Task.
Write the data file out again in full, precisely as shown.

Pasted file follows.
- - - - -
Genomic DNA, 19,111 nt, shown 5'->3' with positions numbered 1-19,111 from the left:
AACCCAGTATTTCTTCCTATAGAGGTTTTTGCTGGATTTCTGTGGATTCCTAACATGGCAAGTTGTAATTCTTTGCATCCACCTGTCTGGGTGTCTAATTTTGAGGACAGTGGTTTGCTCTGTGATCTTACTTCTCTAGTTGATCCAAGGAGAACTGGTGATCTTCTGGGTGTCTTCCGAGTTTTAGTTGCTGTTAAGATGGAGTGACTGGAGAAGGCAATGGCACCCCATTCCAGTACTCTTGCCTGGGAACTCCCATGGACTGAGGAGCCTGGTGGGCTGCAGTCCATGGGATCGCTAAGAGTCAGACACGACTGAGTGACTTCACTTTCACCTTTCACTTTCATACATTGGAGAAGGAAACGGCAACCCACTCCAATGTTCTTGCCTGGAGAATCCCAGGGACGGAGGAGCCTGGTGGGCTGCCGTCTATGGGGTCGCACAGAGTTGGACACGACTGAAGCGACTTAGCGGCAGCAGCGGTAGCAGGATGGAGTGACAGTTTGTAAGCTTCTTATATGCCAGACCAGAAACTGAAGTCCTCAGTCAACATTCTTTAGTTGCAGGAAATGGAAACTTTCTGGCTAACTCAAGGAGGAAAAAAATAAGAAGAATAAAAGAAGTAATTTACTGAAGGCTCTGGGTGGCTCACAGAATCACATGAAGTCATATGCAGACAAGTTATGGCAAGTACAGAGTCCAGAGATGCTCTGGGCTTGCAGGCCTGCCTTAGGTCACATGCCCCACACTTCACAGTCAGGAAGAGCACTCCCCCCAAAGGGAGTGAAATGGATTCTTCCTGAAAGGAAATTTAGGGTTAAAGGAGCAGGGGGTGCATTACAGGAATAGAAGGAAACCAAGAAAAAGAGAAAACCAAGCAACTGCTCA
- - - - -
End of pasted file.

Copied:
Genomic DNA, 19,111 nt, shown 5'->3' with positions numbered 1-19,111 from the left:
AACCCAGTATTTCTTCCTATAGAGGTTTTTGCTGGATTTCTGTGGATTCCTAACATGGCAAGTTGTAATTCTTTGCATCCACCTGTCTGGGTGTCTAATTTTGAGGACAGTGGTTTGCTCTGTGATCTTACTTCTCTAGTTGATCCAAGGAGAACTGGTGATCTTCTGGGTGTCTTCCGAGTTTTAGTTGCTGTTAAGATGGAGTGACTGGAGAAGGCAATGGCACCCCATTCCAGTACTCTTGCCTGGGAACTCCCATGGACTGAGGAGCCTGGTGGGCTGCAGTCCATGGGATCGCTAAGAGTCAGACACGACTGAGTGACTTCACTTTCACCTTTCACTTTCATACATTGGAGAAGGAAACGGCAACCCACTCCAATGTTCTTGCCTGGAGAATCCCAGGGACGGAGGAGCCTGGTGGGCTGCCGTCTATGGGGTCGCACAGAGTTGGACACGACTGAAGCGACTTAGCGGCAGCAGCGGTAGCAGGATGGAGTGACAGTTTGTAAGCTTCTTATATGCCAGACCAGAAACTGAAGTCCTCAGTCAACATTCTTTAGTTGCAGGAAATGGAAACTTTCTGGCTAACTCAAGGAGGAAAAAAATAAGAAGAATAAAAGAAGTAATTTACTGAAGGCTCTGGGTGGCTCACAGAATCACATGAAGTCATATGCAGACAAGTTATGGCAAGTACAGAGTCCAGAGATGCTCTGGGCTTGCAGGCCTGCCTTAGGTCACATGCCCCACACTTCACAGTCAGGAAGAGCACTCCCCCCAAAGGGAGTGAAATGGATTCTTCCTGAAAGGAAATTTAGGGTTAAAGGAGCAGGGGGTGCATTACAGGAATAGAAGGAAACCAAGAAAAAGAGAAAACCAAGCAACTGCTCA